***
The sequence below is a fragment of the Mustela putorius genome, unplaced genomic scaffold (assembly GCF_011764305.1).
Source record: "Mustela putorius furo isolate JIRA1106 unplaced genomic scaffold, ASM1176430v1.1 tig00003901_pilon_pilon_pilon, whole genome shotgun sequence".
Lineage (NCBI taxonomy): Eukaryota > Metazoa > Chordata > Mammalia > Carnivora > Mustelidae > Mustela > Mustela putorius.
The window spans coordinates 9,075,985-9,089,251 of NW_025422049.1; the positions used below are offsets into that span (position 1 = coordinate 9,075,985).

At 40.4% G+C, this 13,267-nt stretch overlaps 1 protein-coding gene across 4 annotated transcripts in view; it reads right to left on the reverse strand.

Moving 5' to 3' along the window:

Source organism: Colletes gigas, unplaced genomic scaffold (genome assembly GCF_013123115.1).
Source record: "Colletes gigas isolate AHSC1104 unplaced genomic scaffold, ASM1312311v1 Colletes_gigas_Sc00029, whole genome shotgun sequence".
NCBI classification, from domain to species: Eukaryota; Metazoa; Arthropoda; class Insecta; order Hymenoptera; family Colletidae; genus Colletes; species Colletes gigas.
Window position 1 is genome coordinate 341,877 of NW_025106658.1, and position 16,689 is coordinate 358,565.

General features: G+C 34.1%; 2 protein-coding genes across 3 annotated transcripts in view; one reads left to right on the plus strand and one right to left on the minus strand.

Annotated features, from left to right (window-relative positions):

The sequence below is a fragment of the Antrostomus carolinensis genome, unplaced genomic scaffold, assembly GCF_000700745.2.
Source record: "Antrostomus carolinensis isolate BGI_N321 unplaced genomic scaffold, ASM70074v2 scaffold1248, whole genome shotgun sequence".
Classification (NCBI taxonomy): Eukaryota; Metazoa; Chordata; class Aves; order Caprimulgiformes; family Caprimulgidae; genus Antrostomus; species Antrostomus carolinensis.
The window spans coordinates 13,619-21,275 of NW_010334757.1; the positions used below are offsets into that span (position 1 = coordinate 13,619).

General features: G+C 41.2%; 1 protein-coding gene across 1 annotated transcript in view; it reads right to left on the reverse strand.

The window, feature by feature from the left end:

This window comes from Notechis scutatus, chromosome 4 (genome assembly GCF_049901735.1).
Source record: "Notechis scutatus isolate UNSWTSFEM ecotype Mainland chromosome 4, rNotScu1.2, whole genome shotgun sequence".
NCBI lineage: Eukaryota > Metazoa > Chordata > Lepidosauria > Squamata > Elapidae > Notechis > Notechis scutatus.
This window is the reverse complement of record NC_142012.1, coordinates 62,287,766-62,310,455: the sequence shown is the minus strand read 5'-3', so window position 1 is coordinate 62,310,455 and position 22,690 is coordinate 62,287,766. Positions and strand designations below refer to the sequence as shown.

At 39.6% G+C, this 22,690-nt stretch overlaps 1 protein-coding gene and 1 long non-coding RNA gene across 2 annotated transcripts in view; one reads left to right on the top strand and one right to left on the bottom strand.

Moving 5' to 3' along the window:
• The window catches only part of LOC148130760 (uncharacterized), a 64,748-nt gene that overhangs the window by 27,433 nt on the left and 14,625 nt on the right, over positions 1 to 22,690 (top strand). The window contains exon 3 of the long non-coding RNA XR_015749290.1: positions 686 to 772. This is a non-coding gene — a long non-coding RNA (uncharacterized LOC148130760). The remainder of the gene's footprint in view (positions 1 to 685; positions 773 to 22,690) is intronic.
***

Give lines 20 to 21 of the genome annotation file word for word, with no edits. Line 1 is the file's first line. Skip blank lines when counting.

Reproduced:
Source record: "Notechis scutatus isolate UNSWTSFEM ecotype Mainland chromosome 4, rNotScu1.2, whole genome shotgun sequence".
NCBI lineage: Eukaryota > Metazoa > Chordata > Lepidosauria > Squamata > Elapidae > Notechis > Notechis scutatus.